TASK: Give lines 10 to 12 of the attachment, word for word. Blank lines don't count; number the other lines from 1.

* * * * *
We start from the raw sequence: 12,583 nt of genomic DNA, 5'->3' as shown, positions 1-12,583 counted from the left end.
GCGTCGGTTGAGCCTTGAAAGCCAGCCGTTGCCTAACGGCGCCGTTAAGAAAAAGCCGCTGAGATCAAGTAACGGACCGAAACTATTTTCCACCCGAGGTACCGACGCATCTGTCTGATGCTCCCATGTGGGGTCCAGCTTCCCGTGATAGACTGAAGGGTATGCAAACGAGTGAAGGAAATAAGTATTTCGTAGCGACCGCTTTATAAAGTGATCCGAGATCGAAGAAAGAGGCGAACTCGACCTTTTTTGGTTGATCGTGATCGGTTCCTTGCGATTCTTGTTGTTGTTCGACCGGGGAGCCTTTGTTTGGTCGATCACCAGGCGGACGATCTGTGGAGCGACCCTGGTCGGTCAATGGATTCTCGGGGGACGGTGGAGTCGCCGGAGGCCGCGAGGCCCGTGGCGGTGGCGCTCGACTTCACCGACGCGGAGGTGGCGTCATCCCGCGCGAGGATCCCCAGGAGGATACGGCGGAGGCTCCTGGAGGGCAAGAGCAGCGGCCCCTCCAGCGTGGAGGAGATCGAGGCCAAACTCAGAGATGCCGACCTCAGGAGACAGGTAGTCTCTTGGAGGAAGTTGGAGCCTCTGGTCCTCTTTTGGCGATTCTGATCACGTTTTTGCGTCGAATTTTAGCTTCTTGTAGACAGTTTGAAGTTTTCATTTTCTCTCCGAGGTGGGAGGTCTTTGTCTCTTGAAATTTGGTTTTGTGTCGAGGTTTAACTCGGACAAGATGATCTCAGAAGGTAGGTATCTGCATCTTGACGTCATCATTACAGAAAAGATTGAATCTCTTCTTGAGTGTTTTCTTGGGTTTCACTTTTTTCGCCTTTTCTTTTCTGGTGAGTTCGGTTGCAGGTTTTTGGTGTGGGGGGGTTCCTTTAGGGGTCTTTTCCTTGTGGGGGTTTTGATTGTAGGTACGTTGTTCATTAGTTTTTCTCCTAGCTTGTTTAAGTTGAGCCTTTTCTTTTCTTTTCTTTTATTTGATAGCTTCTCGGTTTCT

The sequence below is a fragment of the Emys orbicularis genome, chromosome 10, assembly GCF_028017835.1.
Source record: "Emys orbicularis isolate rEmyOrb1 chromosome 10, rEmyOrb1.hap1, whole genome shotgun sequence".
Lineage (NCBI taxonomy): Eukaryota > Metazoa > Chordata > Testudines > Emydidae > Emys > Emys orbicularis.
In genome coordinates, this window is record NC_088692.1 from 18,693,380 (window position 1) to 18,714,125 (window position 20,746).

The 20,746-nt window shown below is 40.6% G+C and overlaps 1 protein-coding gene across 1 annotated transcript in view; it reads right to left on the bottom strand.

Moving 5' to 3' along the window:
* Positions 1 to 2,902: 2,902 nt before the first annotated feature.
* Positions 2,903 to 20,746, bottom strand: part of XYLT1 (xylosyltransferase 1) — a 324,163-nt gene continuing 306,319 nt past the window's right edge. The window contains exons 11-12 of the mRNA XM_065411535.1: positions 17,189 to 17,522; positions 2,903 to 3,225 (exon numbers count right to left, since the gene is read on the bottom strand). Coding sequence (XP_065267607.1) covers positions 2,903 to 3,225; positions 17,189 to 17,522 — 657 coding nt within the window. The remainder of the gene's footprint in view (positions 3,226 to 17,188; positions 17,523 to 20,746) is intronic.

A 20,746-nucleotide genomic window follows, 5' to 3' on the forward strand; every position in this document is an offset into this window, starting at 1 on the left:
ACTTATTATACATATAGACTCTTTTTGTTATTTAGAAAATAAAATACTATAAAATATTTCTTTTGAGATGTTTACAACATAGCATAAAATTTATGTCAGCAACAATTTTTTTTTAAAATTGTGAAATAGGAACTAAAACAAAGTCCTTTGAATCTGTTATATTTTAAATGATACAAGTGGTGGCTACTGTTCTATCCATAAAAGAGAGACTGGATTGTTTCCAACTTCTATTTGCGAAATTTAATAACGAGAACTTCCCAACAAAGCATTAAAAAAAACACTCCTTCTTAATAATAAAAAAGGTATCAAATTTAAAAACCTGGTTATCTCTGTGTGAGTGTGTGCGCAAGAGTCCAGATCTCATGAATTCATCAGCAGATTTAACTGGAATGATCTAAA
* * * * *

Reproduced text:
* Positions 2,903 to 20,746, bottom strand: part of XYLT1 (xylosyltransferase 1) — a 324,163-nt gene continuing 306,319 nt past the window's right edge. The window contains exons 11-12 of the mRNA XM_065411535.1: positions 17,189 to 17,522; positions 2,903 to 3,225 (exon numbers count right to left, since the gene is read on the bottom strand). Coding sequence (XP_065267607.1) covers positions 2,903 to 3,225; positions 17,189 to 17,522 — 657 coding nt within the window. The remainder of the gene's footprint in view (positions 3,226 to 17,188; positions 17,523 to 20,746) is intronic.

A 20,746-nucleotide genomic window follows, 5' to 3' on the forward strand; every position in this document is an offset into this window, starting at 1 on the left:
ACTTATTATACATATAGACTCTTTTTGTTATTTAGAAAATAAAATACTATAAAATATTTCTTTTGAGATGTTTACAACATAGCATAAAATTTATGTCAGCAACAATTTTTTTTTAAAATTGTGAAATAGGAACTAAAACAAAGTCCTTTGAATCTGTTATATTTTAAATGATACAAGTGGTGGCTACTGTTCTATCCATAAAAGAGAGACTGGATTGTTTCCAACTTCTATTTGCGAAATTTAATAACGAGAACTTCCCAACAAAGCATTAAAAAAAACACTCCTTCTTAATAATAAAAAAGGTATCAAATTTAAAAACCTGGTTATCTCTGTGTGAGTGTGTGCGCAAGAGTCCAGATCTCATGAATTCATCAGCAGATTTAACTGGAATGATCTAAA